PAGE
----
Mark Phillips: The pressures left WEG officials divided *H&H VIP*

  • Opinion

    The World Equestrian Games (WEG) in Tryon was my first attempt at designing a World Championship. I’ve done multiple Europeans and Pan Ams but this was a completely new experience, yet surprisingly it received widespread acclaim from all that walked it.

    Tryon did not get off to a good start with the endurance being cancelled. This was a complete disaster for all who had spent tens of thousands to get there, compete and finish up with no result. There was blame all round for the farcical mistakes.

    However, to stop it so late in the day for heat and humidity with temperatures going down makes no sense. I suspect we will never hear the whole truth.

    Sadly, it put massive pressure on the FEI and its officials to make sure eventing did not repeat the fiasco.

    For as long as I’ve been involved in the sport, the ground jury, technical delegate, course-designer and vets have all had their say and come up with solutions acceptable to the team. Add in immense pressure from the FEI and we had a decision to reduce the cross-country from 10min to 8min, leaving the officials divided.

    Thankfully, enough of the chef d’equipes publicly objected that the decision was reviewed and reversed 24 hours later.

    I was immensely relieved, as without the hill in the seventh minute, the course would have become a CIC-style track and the picture not so pretty. As it was, riders had to ride responsibly and leave enough petrol to climb the hill and make up lost time, with happy horses over the last fence having got their breath back.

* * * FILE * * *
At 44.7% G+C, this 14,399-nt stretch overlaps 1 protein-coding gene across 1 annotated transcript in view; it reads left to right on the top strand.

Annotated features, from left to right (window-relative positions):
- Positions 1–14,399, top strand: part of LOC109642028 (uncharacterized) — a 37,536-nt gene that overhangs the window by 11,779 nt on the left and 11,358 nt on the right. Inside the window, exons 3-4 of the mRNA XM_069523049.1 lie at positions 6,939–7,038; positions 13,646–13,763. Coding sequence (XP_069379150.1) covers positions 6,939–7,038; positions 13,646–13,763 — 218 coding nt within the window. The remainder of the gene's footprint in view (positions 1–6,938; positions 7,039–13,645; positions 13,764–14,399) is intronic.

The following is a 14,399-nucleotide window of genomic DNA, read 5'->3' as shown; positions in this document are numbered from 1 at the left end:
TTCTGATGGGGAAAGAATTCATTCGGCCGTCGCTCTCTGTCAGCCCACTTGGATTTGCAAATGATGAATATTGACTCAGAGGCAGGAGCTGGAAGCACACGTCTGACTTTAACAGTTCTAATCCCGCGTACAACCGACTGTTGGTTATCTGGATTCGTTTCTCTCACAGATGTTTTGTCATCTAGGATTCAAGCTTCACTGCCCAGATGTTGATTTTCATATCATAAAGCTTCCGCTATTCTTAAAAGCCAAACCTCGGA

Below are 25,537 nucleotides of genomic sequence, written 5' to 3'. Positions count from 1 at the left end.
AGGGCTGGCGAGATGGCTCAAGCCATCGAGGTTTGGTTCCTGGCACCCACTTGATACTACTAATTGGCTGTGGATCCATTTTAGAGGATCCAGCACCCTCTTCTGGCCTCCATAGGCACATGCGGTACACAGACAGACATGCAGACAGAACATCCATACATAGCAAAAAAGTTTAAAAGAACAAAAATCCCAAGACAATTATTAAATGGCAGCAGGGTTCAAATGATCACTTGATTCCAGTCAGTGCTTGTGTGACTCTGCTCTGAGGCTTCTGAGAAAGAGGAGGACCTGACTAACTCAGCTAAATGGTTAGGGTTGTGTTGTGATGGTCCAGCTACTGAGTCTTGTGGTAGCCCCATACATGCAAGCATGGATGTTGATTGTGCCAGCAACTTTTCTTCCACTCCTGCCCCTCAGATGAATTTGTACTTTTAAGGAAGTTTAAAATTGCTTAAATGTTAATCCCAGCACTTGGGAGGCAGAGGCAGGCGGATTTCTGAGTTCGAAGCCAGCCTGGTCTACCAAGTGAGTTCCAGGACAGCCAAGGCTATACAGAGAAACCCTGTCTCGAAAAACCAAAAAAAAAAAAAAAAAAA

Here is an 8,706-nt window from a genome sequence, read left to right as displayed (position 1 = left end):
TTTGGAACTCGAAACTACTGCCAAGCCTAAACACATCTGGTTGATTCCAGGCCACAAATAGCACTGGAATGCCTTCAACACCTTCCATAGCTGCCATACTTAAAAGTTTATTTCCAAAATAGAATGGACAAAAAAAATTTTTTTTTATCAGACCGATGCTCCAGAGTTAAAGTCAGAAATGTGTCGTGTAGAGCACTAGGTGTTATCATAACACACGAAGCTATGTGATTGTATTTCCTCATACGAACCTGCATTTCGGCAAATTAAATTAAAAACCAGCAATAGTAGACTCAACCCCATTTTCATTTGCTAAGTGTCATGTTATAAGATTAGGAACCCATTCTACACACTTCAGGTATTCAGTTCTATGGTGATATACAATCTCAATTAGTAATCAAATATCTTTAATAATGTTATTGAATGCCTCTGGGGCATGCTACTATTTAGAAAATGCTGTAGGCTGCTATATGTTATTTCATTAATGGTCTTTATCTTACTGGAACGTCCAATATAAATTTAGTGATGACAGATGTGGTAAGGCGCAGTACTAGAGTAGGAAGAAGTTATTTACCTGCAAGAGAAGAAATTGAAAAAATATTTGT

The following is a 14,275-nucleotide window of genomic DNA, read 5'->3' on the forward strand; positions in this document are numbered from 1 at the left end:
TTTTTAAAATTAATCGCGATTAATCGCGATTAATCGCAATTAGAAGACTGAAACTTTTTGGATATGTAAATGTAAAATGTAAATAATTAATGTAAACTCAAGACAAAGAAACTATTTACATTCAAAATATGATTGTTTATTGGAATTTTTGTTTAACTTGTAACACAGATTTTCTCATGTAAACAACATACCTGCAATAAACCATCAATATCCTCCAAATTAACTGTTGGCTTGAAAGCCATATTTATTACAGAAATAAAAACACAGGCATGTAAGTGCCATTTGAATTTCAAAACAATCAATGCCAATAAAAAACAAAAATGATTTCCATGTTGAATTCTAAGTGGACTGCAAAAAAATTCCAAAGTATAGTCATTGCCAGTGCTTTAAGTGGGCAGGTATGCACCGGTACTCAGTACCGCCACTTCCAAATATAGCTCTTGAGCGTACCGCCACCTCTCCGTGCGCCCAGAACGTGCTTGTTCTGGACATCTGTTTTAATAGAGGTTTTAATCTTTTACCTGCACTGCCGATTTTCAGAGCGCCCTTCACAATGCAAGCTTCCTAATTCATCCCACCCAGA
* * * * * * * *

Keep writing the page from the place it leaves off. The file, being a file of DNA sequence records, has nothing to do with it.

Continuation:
No groundline needed

    I am way too old to do social media, but for the first time I was pushed into changing a design because of its pressures. People from around the world chimed in criticising the profile of the Moonshine Still (fence 16), so beautifully decorated by Troy & Sons.

    From a one-dimensional photograph the world was an expert, not understanding where the fence was on the course, the ground or the detail of the decoration. Such was the pressure that the FEI and the ground jury made me add a groundline.

    I was so upset I added a minute excuse for a groundline directly under the pole and it jumped superbly all day, not because of the groundline, but because of the “V” pole effect of the barrels and decoration in front of it helping the horse.

    It’s frustrating that some social media experts fail to understand that the bigger the groundline, the less the riders respect the fence and it therefore becomes more dangerous. The whole philosophy of course-design is to help the horse understand the question from as far out as possible. That’s why the decoration is there, not just to look pretty.

    If we allow officials to succumb to these pressures, we are leaving ourselves open to the law of unintended consequences.

    The classic example was Simone Sordi’s fall at the third-last. I had to remove the second element as part of the trade-off to get back to 10min. If that element had been there and he had had to set up for the bending line, I guarantee he would not have fallen.

    I was lucky with the weather both at Burghley and Tryon, but I was mildly insulted when certain FEI personnel told me so!

    What really pleased me at both was that many riders you would not have expected to get round did so, yet some of the superstars came unstuck. This was achieved without any “super skinnies” — there was one 50 penalties awarded at WEG for jumping outside a flag, none at Burghley — and no super-acute angles.

    Formbook upset

    The Brits had a stellar cross-country day with five clear rounds. How good it was to see the Irish back in the medals — all credit to their new chef, Sally Corscadden. The French were on form and if they had selected individual Astier Nicolas to ride on the team, they would have been even closer to the Irish.

    With the Tokyo Olympics coming up, it was amazing to have Japan in fourth. With New Zealand in seventh and the USA in eighth, someone must have flipped a coin the wrong way.

    The current format is always going to produce a cliffhanger of a finish and Tryon was no exception. Ros Canter’s rise to the top has been meteoric under Chris Bartle and his team and she looked the coolest person in the stadium to give a clear round.

    The British will smile all the way home with double gold — the Bartle phenomenon rolls on and long may it continue.

    Ref Horse & Hound; 20 September 2018